Rails log-rotate

There has been one thing that most people overlook after deploying their Rails / web app, and that’s log-ration.
I have to admit, it’s something that I overlooked myself for quite some time.

When using capistrano for deployment, your production log gets stored in the share folder, so the same log stays available after updates. But after a while, you log file will get bigger and bigger, until it eats up all available disk space.

The following snippet is the configuration I use for rotating my rails logs and is stored in the /etc/logrotate.d/ directory.

/srv/*/*/current/log/*.log {
  rotate 7
  minsize 1

The line before the opening curly bracket tells logrotate where to look for the log files. All my projects are stored in the /srv directory, followed by a client name and project name. Since those entries are variable, I just wildcard them.
Since I use capistrano, logrotate can access the logs through the current symlink (or you can use the shared folder as well).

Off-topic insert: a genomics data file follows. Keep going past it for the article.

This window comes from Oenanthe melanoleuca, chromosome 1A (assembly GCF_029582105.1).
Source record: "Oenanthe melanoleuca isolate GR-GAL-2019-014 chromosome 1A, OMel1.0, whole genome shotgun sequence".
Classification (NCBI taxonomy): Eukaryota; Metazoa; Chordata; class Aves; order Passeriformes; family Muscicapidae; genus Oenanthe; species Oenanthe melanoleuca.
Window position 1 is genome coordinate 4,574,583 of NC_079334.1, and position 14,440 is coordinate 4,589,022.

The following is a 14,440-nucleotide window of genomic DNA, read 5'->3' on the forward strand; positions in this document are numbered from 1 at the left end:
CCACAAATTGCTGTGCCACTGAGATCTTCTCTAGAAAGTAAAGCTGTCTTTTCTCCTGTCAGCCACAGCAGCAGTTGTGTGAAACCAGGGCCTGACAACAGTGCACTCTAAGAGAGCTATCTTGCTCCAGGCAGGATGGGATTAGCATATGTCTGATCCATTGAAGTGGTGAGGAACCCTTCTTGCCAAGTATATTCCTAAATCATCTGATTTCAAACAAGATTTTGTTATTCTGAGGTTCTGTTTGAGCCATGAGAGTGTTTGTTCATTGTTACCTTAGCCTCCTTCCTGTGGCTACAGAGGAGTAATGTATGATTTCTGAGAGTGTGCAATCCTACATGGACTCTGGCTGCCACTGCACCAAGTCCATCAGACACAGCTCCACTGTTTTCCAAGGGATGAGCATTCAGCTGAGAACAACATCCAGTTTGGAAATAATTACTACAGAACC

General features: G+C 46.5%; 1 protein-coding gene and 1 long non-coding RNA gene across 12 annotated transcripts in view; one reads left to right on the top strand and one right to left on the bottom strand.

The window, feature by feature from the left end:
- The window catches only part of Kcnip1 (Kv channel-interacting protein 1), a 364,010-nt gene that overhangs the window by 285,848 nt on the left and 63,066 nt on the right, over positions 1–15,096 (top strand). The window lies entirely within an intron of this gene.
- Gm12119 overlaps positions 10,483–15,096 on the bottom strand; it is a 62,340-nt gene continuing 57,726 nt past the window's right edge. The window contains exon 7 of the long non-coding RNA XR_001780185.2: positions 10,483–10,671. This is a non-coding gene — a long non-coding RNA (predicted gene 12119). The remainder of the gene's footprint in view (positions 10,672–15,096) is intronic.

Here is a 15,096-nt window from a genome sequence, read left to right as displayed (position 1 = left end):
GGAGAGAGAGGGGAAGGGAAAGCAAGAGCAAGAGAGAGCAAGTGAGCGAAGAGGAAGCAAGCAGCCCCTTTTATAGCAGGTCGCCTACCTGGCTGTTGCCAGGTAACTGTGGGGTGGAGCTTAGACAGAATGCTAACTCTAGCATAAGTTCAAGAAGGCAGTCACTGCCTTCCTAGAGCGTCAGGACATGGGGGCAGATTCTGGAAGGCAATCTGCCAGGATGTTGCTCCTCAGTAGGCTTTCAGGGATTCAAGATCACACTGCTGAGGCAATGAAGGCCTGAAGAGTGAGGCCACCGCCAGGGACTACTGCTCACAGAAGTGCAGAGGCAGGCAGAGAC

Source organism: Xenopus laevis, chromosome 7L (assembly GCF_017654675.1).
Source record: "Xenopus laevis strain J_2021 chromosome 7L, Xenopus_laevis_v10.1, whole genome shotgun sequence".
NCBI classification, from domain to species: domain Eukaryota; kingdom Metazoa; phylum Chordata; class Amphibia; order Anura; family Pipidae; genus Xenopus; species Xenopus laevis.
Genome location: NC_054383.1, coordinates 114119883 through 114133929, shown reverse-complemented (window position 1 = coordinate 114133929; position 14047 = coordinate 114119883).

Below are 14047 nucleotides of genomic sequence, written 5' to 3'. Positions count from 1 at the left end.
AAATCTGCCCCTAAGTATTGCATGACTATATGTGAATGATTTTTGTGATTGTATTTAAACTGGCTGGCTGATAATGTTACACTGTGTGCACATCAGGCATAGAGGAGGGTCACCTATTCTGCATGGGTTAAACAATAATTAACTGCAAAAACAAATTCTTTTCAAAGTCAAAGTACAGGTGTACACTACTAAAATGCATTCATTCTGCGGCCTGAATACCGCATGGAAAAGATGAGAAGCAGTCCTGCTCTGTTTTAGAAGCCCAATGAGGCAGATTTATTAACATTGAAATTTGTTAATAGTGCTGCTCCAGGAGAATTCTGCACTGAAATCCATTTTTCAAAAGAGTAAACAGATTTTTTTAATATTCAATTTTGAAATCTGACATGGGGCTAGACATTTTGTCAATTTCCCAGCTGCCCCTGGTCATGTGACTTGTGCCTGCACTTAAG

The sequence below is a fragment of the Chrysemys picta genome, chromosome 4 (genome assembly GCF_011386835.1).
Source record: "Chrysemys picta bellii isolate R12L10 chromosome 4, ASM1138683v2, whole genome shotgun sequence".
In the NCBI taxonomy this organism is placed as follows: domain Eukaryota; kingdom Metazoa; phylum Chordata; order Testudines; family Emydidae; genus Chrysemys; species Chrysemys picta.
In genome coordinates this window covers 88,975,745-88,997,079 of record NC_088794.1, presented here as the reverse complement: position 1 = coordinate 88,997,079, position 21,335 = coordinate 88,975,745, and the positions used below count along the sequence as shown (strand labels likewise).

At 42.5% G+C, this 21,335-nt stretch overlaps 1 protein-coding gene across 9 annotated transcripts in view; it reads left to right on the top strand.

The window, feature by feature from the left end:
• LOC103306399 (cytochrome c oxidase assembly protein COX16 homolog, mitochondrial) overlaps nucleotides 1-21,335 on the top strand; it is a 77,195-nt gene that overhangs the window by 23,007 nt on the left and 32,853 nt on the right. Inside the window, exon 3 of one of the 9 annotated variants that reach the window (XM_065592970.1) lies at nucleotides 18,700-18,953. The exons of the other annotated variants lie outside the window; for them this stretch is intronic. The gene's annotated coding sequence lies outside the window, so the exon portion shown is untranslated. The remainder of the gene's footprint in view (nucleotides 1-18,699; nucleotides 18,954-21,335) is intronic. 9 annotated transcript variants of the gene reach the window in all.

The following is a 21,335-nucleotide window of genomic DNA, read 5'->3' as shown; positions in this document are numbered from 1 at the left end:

As last part, I wildcard the log file names that end with the .log extension. I do that so all logs get rotated, and not only for example the production.log.

daily: this entry tells logrotate to rotate the log files on daily bases.
missingok: makes sure logrotate doesn’t throw any errors when a log file is not found, so it continues to run
rotate X: rotate log files X times, before discarding older logs. When the logs get rotated for X+1, the oldest logs get deleted
minsize X:  defines the minimum size a log file should have before it rotates
compress: compress the log file so you get some extra disk space. Keep in mind that the first rotated log will stay uncompressed ( xxxx.log.1 )
delaycompress: Postpone compression of the previous log file to the next rotation cycle.

The copytruncate is something that you definitely will need if you don’t want to restart your rails app every time you rotate your logs! It makes sure the original log file will get truncated after a copy has been made, instead of moving the old log file and creating a new one.

If you wouldn’t use copytruncate, logrotate would just move your production.log to production.log.1, which would make Rails verry unhappy, since it wouldn’t create a new production.log until you restart your app. In that case, your app would just crash.

For more information on log-rotate, just read the man pages.